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Bees look distinctly different 6 weeks after purchasing nuc


I am a complete novice at beekeeping, but read and watch videos a lot. Also studied some valuable beekeeping books in German. It all helps down the line.
Did a beginners beekeeping course at a place where I also purchased my first nuc for $200. Australia, near Gold Coast. With Graham from NTBees.
My queen was in a cage when I brought her home, but left it the next day. All good.
I really liked the look of my bees, because I had some golden ones and some more black ones. I supposed this would be my bees forever. It looked like 2 types mixed up.
Now all my bees look the same, with some rather black stripes and hardly any golden. They look totally different to what I purchased initially.
When I asked, I was told my queen is Italian. And it would be no good to raise a queen with this lot, as it would be inferior.
I am really keen to learn and understand, but Graham never answers to any messages.
Is there anybody out here to help me understand?


My brother in law purchased a split from a friend and his bees never changed appearance. They all look yellow/golden like on the day he got them.


My thoughts:
Queens can mate with 40+ drones. How can anyone prove she’s Italian unless her mother was instrumentally inseminated which isn’t likely. Each time she fertilizes an egg, the race of the father is anyone’s guess.
Make a queen and let her go mate with the locals. You’ll have some good bees.


I didn’t ask for any prove. I asked what race my bees were and got told Italian.
I guess my queen would have mated with the drones in my nuc.
Initially, most of my bees looked like all my neighbors’ bees, but now they look so different, I wonder what I’ve got.
Can you tell by their looks if they are still suited to our subtropical climate or could they shut down for winter coz genetics tell them to stop action for months?


Where I got my nuc from, they may well have been instrumentally inseminated. Graham seems to be quite a whizz. Just wish he would answer my questions.


Not if you bought a mated queen. Once a queen is mated and ready to lay…that’s it.
She doesn’t leave the hive till the bees take her away in a swarm to start a new colony


That’s one of the questions I would have for Graham. I understood the queen only just hatched. She was in a cage with 3 other bees, but they all left the cage when I checked the day after arrival at our place.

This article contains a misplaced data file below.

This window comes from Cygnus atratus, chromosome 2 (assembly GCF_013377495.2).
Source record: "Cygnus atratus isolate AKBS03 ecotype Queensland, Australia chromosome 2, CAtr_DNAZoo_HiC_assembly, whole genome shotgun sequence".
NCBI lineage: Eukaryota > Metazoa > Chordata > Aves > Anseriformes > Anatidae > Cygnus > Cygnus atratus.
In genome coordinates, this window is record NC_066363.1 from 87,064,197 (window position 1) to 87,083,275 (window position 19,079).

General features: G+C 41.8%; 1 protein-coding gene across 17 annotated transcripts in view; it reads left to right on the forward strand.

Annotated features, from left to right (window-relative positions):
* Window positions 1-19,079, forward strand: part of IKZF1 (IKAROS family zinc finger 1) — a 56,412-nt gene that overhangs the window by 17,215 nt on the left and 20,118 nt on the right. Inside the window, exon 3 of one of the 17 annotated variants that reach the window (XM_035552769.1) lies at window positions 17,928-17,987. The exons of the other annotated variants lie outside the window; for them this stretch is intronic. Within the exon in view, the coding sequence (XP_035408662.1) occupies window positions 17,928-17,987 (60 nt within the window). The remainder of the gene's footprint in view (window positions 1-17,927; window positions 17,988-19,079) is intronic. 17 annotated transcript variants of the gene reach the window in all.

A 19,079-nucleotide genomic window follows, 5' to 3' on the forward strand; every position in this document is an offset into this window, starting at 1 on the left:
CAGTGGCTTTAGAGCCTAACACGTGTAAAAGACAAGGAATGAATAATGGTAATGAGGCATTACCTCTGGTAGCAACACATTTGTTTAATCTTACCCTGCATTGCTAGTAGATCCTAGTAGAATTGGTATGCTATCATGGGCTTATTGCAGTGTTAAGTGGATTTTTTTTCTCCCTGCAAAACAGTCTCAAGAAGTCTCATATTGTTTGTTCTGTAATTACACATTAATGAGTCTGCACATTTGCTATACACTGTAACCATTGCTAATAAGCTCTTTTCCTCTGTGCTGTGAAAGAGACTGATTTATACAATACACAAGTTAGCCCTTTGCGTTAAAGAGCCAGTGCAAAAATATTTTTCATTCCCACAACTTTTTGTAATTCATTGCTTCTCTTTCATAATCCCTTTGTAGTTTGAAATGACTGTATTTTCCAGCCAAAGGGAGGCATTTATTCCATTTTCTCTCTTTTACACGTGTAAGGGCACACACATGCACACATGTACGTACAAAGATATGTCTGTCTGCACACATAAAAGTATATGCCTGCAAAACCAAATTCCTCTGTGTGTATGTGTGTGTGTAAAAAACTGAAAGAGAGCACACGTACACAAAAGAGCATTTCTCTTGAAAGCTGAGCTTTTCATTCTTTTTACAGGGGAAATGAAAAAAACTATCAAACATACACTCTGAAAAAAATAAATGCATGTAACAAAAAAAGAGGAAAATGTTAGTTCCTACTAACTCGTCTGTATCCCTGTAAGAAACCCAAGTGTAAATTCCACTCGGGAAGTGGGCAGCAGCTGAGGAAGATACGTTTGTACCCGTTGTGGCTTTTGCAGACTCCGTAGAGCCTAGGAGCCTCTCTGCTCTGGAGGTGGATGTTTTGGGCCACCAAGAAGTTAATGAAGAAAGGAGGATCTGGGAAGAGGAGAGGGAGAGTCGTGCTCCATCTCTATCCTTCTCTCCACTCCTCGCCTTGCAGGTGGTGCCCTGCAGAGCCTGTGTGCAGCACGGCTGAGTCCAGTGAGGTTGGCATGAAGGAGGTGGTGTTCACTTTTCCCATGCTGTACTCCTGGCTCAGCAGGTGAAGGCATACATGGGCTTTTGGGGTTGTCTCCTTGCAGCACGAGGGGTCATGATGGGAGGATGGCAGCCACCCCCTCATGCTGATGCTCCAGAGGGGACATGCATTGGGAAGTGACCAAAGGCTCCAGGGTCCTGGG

And why would Graham say not to use my own queens? Could it have to do with his breeding practices or is there no difference!


Ah if she was a virgin then she would have mated with many drones. Maybe some of yours but queens tend to fly further to mate than drones so maybe not so likely.
Rather than buying virgins I agree with chilli. Make your own


What Dee said: Queens fly far to mate and do so in the air.


Did the queen cost over $500.00?


No, nuc cost $200.
I will just have to except that my bees changed their looks. Nobody else seems concerned about it.


Only new but will take a stab, I would guess the variation in bees when you originally got your nuc would be due to it possibly being made up with frames from different hives. Could have been brood frames from different hives, bees shaken in off frames from different hives or any combination. 6 weeks later most of the original bees will be dead, you will now have what ever original brood was in you nuc and daughters from your new queen.
Another month and just about all the bees should be daughters of your queen, after then appearance should change unless the queen changes.


You are probably correct Sean. I know they were 2 differently colored bees initially, golden and black ones. They are all gone. The bees now have very strong black stripes. It’s been 7 weeks.
I hear about different bees, like Italians, Carniolans, African,… are they distinguishable by colour, or shape? Or are our bees in Australia all mixed up and perhaps adapted to climate zones?
I would still like to know what I’ve got. And I never managed to see my queen yet.


Hi Weber Clan,